It’s the halfway point of the Wyoming legislative session, and Wyoming Public Radio News Director Bob Beck joins Morning Edition Host Caroline Ballard to discuss what the big issues are for the state's lawmakers.

University of Wyoming

The football season may be over, but the conversation around concussions marches on. The day before the Superbowl, the NFL gave three winning companies $50,000 each to help them develop superior athletic technology.

The 2018 budget session gets underway today, and Wyoming Public Radio's Bob Beck will once again oversee coverage. He joined Morning Edition Host Caroline Ballard to preview what might be in store.

Jason Vlcan / National Historic Trails Interpretive Center

February is Black History Month, and an exhibit at the National Historic Trails Interpretive Center in Casper is displaying photos and artifacts of a little-known piece of Wyoming History: an all-black town founded and then abandoned in the early 20th century. Shawn Wade is responsible for temporary exhibits and tours at the Center. He told Wyoming Public Radio's Caroline Ballard about the history of Empire, Wyoming.

Jane W. Wolfinbarger

Jason Thompson serves as the Director of Diversity and Inclusion on the U.S. Olympic Committee. But back in the ‘90s, before he was running diversity initiatives for the Olympic Committee, he was the first black president of ASUW at the University of Wyoming. Now, he’s returning to his alma mater as the keynote speaker of UW’s MLK Days of Dialogue.

As policymakers head into the 2018 Budget Session, education is a topic many will be watching. Wyoming Public Radio's Tennessee Watson joined Morning Edition Host Caroline Ballard to examine what might be in store after education consultants hired by the state recommended giving more money to education instead of implementing cuts.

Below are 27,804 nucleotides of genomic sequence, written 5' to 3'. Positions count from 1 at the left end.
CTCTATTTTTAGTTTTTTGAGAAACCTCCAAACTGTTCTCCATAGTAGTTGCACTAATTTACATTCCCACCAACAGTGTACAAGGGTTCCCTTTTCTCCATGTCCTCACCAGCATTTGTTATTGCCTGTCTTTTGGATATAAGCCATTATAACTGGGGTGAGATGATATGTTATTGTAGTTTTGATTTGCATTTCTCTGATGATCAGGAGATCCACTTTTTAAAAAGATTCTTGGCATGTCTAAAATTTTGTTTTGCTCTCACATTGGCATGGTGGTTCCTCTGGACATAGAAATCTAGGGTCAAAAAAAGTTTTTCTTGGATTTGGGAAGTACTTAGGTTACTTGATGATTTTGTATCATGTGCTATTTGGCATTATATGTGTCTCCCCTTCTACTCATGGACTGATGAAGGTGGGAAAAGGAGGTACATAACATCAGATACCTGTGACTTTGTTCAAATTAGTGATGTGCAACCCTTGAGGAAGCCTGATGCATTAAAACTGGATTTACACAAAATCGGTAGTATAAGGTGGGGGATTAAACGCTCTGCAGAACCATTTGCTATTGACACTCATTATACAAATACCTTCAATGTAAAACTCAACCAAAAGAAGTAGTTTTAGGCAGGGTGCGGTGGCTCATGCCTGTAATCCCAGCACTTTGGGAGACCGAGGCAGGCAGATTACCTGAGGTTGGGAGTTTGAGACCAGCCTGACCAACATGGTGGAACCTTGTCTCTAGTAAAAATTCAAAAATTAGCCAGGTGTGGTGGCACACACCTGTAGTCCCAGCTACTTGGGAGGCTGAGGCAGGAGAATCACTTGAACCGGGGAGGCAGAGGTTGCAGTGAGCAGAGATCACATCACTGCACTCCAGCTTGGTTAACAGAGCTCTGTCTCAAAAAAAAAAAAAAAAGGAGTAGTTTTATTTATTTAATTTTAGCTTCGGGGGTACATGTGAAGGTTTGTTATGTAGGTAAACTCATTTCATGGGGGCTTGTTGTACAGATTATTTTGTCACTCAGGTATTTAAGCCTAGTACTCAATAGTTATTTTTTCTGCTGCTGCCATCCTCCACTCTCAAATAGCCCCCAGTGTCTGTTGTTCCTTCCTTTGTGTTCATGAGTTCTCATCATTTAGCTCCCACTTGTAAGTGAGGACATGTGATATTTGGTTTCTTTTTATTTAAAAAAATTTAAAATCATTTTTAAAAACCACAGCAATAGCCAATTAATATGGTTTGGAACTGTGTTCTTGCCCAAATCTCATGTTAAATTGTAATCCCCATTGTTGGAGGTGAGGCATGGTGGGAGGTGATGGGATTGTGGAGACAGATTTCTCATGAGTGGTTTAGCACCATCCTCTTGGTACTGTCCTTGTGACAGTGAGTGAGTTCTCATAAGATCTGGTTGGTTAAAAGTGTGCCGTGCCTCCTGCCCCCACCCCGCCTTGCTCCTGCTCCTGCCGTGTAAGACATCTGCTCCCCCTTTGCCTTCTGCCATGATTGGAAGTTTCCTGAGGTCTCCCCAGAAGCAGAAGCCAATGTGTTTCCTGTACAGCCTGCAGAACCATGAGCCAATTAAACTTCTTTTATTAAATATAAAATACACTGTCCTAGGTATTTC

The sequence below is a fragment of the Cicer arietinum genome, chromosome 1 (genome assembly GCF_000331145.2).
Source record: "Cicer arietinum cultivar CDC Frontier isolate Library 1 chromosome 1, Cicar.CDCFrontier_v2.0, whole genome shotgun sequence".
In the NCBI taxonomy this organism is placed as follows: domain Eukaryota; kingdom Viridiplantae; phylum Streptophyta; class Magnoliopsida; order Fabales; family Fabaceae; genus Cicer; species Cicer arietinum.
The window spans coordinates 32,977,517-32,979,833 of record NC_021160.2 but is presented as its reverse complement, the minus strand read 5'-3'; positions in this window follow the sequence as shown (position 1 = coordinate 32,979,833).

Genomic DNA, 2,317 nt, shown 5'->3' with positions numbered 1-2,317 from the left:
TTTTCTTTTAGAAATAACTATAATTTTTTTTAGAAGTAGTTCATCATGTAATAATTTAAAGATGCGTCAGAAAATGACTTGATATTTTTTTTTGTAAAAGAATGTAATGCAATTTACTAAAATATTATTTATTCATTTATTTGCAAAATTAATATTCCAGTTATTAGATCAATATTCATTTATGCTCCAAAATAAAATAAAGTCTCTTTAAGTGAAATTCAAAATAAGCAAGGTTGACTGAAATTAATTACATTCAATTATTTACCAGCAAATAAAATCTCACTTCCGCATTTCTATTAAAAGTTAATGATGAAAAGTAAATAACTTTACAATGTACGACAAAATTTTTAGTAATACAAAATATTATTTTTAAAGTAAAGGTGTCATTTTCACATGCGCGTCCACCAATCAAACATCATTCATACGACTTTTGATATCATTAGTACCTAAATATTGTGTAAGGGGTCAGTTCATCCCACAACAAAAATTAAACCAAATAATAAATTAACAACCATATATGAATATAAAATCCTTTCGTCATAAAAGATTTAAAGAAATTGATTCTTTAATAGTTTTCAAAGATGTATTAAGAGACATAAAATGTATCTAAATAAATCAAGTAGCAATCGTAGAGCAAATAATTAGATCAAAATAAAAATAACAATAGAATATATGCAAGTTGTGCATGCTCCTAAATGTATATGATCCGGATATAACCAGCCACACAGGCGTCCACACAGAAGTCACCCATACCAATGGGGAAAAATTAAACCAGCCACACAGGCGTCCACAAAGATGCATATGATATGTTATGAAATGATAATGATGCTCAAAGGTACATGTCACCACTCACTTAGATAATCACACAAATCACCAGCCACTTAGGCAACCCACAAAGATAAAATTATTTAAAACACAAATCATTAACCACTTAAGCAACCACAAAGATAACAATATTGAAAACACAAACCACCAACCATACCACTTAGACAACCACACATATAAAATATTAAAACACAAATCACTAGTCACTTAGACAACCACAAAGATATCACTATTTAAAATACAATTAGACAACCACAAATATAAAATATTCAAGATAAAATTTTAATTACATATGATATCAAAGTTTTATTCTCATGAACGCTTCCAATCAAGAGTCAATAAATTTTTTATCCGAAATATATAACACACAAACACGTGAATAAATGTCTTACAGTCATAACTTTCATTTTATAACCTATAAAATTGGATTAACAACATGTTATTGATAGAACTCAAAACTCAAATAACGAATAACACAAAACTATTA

Maggie Mullen

Women’s March Wyoming organizers are working to ensure safety after a potentially threatening comment was left on a Facebook post about the Cheyenne march. The comment referenced “claymores” and “c4” – types of explosives – saying they would come in handy at a march.

Wyoming Institute For Disabilities

The Wyoming Institute for Disabilities, or WIND, has begun work on several new initiatives after finalizing its latest 5-year strategic plan.

Canyon Hardesty, the director of community education and training at WIND, said there are several projects she is excited about, including their friendships and dating course. Through that program, individuals with disabilities receive training and mentorship on healthy relationships.

Wyoming House for Historic Women

Wyoming is rapidly approaching its 150th anniversary of granting women the right to vote – the first government in the world to do so unconditionally.

Wyoming Outdoor Council

Researchers at the University of Washington are proposing better ways to study the link between health and exposure to the natural world.

A multi-disciplinary group of scientists analyzed existing research to come up with strategies to improve understanding of the subject. Pooja Tandon, an assistant professor of pediatrics at the University of Washington and one of the authors of the study, said it is a good bet that being in nature has a positive impact.

Wikipedia Creative Commons, by Greg Younger

According to a new analysis from the website SafeWise, an online resource that provides information on safety for communities, Wyoming ranks as the most dangerous state for driving in snow.

Dana Ballard

This holiday season, the Wyoming Public Radio news team is sharing stories about memories and traditions that stand out to them. As a kid, Wyoming Public Radio’s Morning Edition host Caroline Ballard loved the predictability of Christmas, but one year everything turned upside down.

Dave Heath

The Wyoming Institute for Disabilities is launching a five-year strategic plan to advocate for better policies for the disabled in Wyoming. Andy Imparato is a lawyer and the executive director of the Association of University Centers on Disabilities.